Router1# show ip route C 192.168.10.0/24 is directly connected, Ethernet0 C 192.168.20.0/24 is directly connected, FastEthernet0 O E2 192.168.30.0/24 [110/20] via 192.168.10.1, 00:00:03, Ethernet0
Traditionally, the IPSec tunnels fail to pass traffic if there is a PAT device between the peers. Cisco ASA uses ESP which does not have any Layer 4 information. Thus a PAT device usually drops IPSec packets. To remedy this problem, Cisco drafted an IETF standard called NAT Traversal (NAT-T) to encapsulate the ESP packets into UDP port 4500 so that the PAT device knows how to translate the encrypted packets. NAT-T is dynamically negotiated if the following two conditions are met:
To enable NAT-T globally on the ASA, the command syntax is
isakmp nat-traversal [keepalives]
Keepalives range between 10 and 3600 seconds. If you don't specify the keepalive, the ASA uses 20 seconds as the default. In many cases, the NAT/PAT devices time out the UDP port 4500 entries if there is no active traffic passing through them. NAT-T keepalives are used so that the security Cisco ASA can send periodic keepalive messages to prevent the entries from timing out.
If NAT-T is globally enabled, and you do not want one of the peers to negotiate it, you can use the crypto map nat-t-disable command for that specific sequence number. The command syntax is
crypto map map-name seq-num set nat-t-disable
Example 15-20 illustrates how to disable NAT-T for a peer defined in sequence map 10.
Example 15-20. Disabling NAT-T for a Peer
Chicago(config)# crypto map IPSec_map 10 set nat-t-disable
Tunnel Default Gateway
A Layer 3 device typically has a default gateway that is used to route packets when the destination address is not found in the routing table. Tunnel default gateway, a concept first introduced in the VPN3000 concentrators, is used to route the packets if they reach the security Cisco ASA over an IPSec tunnel and if their destination IP address is not found in the routing table. The tunneled traffic can be either remote access or site-to-site VPN traffic. The tunnel default gateway next-hop address is generally the IP address of the inside router, Router1 (illustrated in Figure 15-3), or any Layer 3 device.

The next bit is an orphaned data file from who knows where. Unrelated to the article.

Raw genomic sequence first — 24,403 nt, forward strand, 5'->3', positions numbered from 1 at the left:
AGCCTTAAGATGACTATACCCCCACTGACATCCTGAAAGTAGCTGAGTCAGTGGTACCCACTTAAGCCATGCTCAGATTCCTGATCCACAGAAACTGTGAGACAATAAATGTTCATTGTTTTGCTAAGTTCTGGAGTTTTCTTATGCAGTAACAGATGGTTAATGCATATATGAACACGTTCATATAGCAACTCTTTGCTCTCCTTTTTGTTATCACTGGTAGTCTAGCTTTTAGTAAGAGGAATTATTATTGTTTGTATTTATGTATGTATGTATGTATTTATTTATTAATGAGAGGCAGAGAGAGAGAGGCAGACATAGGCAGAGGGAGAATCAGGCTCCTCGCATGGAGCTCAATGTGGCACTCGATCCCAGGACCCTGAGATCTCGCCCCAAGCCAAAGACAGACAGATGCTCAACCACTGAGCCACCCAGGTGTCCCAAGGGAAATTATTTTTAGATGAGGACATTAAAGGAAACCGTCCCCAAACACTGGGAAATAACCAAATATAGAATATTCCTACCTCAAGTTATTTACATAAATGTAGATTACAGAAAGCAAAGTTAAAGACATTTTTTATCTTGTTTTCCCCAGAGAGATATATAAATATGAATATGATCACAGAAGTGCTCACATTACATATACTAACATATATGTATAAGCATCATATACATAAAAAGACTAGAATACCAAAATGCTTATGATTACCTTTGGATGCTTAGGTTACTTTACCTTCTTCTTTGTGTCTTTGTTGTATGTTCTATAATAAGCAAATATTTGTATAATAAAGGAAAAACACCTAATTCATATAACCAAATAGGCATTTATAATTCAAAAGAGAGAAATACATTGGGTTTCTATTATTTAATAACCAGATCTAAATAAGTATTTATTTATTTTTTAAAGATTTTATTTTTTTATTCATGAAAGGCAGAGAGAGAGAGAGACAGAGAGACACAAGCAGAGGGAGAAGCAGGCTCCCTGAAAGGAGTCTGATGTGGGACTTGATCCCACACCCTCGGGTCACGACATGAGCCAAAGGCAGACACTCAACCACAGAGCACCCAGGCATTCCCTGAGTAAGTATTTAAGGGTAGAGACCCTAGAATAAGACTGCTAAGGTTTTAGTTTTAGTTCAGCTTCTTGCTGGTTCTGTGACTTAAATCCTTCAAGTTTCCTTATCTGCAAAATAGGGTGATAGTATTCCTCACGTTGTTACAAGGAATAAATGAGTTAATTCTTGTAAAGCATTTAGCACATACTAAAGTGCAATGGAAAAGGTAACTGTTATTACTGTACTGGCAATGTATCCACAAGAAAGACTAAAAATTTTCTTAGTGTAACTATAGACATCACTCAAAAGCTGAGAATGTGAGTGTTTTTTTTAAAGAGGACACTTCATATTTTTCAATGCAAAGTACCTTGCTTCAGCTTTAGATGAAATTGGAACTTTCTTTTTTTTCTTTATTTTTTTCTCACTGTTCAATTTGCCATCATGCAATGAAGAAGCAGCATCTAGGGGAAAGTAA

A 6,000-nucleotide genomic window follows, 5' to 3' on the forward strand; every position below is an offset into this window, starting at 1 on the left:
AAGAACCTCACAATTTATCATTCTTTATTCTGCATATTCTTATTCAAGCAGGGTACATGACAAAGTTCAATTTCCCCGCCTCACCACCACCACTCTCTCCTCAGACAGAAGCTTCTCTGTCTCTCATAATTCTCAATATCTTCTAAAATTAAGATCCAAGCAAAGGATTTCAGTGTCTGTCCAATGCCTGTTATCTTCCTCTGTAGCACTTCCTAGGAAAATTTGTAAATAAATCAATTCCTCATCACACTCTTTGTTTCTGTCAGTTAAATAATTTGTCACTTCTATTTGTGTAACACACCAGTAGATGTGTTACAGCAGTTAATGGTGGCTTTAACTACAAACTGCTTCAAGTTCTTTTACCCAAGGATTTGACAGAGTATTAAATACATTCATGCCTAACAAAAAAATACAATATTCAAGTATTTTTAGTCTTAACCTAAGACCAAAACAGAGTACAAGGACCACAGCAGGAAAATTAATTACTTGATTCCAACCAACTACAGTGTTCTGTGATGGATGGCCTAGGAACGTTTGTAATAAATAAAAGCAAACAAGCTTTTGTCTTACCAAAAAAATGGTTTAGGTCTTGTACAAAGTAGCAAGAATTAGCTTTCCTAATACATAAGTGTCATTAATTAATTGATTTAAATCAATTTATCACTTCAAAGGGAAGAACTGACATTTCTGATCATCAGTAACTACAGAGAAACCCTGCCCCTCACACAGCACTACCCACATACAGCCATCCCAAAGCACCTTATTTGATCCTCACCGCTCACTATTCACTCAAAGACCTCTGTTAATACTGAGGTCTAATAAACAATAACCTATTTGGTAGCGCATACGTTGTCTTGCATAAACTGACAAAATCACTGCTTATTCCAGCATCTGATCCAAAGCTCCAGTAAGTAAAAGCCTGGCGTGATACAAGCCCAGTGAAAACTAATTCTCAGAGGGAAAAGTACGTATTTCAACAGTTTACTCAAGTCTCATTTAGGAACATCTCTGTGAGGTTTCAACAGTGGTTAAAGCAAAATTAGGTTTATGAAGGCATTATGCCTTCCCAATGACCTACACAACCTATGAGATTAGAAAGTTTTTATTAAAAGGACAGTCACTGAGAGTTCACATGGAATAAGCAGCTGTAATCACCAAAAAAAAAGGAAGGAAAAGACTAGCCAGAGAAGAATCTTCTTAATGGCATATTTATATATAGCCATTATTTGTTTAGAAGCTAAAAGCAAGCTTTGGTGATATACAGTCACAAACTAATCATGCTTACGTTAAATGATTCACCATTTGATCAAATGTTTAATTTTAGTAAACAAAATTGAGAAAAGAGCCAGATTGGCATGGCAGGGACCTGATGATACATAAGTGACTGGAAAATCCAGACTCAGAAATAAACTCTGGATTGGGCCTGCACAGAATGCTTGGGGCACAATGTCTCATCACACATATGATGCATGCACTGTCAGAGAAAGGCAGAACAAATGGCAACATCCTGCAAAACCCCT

The tunnel default gateway feature is important if you do not want to define routes about your internal networks to the Cisco ASA and you rather want the tunneled traffic to be sent to the internal router for routing. To set up a tunnel default gateway, add the keyword tunneled to the statically configured default route. Example 15-21 shows the configuration of the Cisco ASA with the tunnel default gateway specified as 192.168.10.2, located on the inside interface.
Example 15-21. Tunnel Default Gateway Configuration
Chicago(config)# route inside 0.0.0.0 0.0.0.0 192.168.10.2 tunneled
Part I: Product Overview
Introduction to Network Security
Part II: Firewall Solution
Initial Setup and System Maintenance
Network Access Control
Authentication, Authorization, and Accounting (AAA)
Failover and Redundancy
Quality of Service
Part III: Intrusion Prevention System (IPS) Solution
Intrusion Prevention System Integration
Configuring and Troubleshooting Cisco IPS Software via CLI
Part IV: Virtual Private Network (VPN) Solution
Site-to-Site IPSec VPNs
Remote Access VPN
Public Key Infrastructure (PKI)
Part V: Adaptive Security Device Manager
Introduction to ASDM
Firewall Management Using ASDM
IPS Management Using ASDM
VPN Management Using ASDM